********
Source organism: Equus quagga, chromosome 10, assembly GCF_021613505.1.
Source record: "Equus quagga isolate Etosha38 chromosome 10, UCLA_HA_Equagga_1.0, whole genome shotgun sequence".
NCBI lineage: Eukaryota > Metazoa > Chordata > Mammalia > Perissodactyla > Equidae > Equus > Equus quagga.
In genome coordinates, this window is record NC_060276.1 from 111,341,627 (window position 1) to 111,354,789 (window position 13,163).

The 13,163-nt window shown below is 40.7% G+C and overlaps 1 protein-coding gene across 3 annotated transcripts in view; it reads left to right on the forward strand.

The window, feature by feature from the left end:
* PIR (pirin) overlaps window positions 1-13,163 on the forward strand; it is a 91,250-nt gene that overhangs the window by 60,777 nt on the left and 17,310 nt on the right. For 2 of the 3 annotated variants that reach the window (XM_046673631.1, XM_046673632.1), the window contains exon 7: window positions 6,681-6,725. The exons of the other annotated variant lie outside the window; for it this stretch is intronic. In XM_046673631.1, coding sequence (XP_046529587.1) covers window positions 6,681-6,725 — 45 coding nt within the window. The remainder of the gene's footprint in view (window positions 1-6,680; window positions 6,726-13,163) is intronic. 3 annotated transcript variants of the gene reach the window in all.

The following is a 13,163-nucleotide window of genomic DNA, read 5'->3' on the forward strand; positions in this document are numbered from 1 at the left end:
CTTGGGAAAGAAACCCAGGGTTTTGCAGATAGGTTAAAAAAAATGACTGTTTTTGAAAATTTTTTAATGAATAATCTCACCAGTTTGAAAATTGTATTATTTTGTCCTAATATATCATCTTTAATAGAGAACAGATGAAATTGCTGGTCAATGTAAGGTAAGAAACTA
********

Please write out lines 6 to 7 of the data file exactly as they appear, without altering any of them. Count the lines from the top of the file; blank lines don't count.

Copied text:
The window, feature by feature from the left end:
* PIR (pirin) overlaps window positions 1-13,163 on the forward strand; it is a 91,250-nt gene that overhangs the window by 60,777 nt on the left and 17,310 nt on the right. For 2 of the 3 annotated variants that reach the window (XM_046673631.1, XM_046673632.1), the window contains exon 7: window positions 6,681-6,725. The exons of the other annotated variant lie outside the window; for it this stretch is intronic. In XM_046673631.1, coding sequence (XP_046529587.1) covers window positions 6,681-6,725 — 45 coding nt within the window. The remainder of the gene's footprint in view (window positions 1-6,680; window positions 6,726-13,163) is intronic. 3 annotated transcript variants of the gene reach the window in all.